Date of this Version

12-11-2017

Document Type

Journal Article

Publication Details

Published version

Warner, M. M., Kelly, J. T., Reidlinger, D. P., Hoffmann, T. C., & Campbell, K. L. (2017). Reporting of telehealth-delivered dietary intervention trials in chronic disease: Systematic review. Journal of Medical Internet Research, 19(12).

Access the journal

Copyright © The Authors, 2017

Distribution License

Creative Commons Attribution 4.0 License
This work is licensed under a Creative Commons Attribution 4.0 License.

ISSN

1438-8871

Abstract

BACKGROUND:

Telehealth-delivered dietary interventions are effective for chronic disease management and are an emerging area of clinical practice. However, to apply interventions from the research setting in clinical practice, health professionals need details of each intervention component.

OBJECTIVE:

The aim of this study was to evaluate the completeness of intervention reporting in published dietary chronic disease management trials that used telehealth delivery methods.

METHODS:

Eligible randomized controlled trial publications were identified through a systematic review. The completeness of reporting of experimental and comparison interventions was assessed by two independent assessors using the Template for Intervention Description and Replication (TIDieR) checklist that consists of 12 items including intervention rationale, materials used, procedures, providers, delivery mode, location, when and how much intervention delivered, intervention tailoring, intervention modifications, and fidelity. Where reporting was incomplete, further information was sought from additional published material and through email correspondence with trial authors.

RESULTS:

Within the 37 eligible trials, there were 49 experimental interventions and 37 comparison interventions. One trial reported every TIDieR item for their experimental intervention. No publications reported every item for the comparison intervention. For the experimental interventions, the most commonly reported items were location (96%), mode of delivery (98%), and rationale for the essential intervention elements (96%). Least reported items for experimental interventions were modifications (2%) and intervention material descriptions (39%) and where to access them (20%). Of the 37 authors, 14 responded with further information, and 8 could not be contacted.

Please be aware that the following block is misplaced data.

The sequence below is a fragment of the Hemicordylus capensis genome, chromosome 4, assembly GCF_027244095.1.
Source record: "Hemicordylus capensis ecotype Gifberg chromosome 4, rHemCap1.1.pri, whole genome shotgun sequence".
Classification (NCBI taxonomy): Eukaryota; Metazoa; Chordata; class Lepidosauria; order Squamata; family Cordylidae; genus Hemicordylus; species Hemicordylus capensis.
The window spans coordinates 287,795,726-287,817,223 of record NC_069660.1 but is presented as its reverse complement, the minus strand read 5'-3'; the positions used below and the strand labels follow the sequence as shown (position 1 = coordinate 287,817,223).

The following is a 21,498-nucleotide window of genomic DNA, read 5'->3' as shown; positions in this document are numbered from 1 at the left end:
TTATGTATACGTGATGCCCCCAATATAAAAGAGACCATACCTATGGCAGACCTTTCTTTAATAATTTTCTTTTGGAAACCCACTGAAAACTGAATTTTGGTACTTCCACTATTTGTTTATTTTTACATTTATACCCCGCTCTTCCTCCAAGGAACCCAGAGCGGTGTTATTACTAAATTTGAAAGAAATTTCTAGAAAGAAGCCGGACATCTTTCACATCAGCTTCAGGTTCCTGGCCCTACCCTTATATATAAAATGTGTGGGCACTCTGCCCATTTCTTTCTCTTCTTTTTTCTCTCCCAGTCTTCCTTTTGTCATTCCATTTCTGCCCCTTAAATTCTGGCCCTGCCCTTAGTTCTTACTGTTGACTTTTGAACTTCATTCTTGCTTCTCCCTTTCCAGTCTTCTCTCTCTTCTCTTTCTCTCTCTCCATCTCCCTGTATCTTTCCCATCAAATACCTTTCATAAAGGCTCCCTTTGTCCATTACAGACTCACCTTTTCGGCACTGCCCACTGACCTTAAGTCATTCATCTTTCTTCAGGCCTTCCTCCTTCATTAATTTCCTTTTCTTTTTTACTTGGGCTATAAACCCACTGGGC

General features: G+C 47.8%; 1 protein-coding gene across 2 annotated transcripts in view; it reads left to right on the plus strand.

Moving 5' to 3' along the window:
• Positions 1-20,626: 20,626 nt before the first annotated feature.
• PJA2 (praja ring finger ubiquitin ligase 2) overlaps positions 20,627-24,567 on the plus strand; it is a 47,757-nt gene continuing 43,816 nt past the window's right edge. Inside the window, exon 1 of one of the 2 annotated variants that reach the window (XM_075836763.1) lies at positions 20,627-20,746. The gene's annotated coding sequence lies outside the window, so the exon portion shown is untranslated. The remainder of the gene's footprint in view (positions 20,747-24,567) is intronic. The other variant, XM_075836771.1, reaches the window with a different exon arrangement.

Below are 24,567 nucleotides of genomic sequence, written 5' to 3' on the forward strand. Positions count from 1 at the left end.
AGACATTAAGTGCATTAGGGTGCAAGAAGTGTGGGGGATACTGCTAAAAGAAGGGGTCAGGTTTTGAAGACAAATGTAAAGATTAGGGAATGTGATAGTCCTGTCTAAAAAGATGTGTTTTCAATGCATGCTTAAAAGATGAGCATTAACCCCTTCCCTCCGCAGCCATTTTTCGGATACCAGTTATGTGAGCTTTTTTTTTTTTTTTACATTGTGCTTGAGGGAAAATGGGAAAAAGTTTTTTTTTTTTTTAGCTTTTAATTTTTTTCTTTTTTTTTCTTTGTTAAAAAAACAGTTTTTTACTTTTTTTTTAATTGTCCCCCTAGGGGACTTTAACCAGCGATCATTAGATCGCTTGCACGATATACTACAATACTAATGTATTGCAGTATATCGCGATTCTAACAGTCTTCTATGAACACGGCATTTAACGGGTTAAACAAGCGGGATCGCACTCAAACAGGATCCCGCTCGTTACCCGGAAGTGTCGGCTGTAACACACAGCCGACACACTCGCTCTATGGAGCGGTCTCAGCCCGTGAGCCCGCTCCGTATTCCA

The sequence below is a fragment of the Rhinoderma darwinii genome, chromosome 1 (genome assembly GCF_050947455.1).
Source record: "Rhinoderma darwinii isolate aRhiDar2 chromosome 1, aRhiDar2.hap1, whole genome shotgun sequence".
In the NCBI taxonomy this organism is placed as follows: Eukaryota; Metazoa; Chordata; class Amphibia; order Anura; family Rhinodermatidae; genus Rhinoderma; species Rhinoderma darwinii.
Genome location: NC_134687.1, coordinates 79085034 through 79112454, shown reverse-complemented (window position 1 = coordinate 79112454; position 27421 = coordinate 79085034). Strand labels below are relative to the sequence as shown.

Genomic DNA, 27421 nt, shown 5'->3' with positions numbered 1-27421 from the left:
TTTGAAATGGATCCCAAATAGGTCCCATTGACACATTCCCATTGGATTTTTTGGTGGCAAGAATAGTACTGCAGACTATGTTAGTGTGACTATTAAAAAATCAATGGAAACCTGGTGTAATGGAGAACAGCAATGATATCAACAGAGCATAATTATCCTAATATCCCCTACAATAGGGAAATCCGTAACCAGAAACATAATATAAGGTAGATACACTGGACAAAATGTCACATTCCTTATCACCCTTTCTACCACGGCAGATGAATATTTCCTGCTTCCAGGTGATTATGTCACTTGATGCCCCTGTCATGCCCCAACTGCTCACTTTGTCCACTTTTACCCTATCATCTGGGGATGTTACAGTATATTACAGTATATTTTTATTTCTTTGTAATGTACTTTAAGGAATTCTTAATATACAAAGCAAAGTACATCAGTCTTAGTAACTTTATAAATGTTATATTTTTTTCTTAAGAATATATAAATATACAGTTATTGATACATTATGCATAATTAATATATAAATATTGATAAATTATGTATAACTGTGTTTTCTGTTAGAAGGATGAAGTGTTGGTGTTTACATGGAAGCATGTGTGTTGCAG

CONCLUSIONS:

Many details of the experimental and comparison interventions in telehealth-delivered dietary chronic disease management trials are incompletely reported. This prevents accurate interpretation of trial results and implementation of effective interventions in clinical practice.

Share

COinS
 

This document has been peer reviewed.

 

To view the content in your browser, please download Adobe Reader or, alternately,
you may Download the file to your hard drive.

NOTE: The latest versions of Adobe Reader do not support viewing PDF files within Firefox on Mac OS and if you are using a modern (Intel) Mac, there is no official plugin for viewing PDF files within the browser window.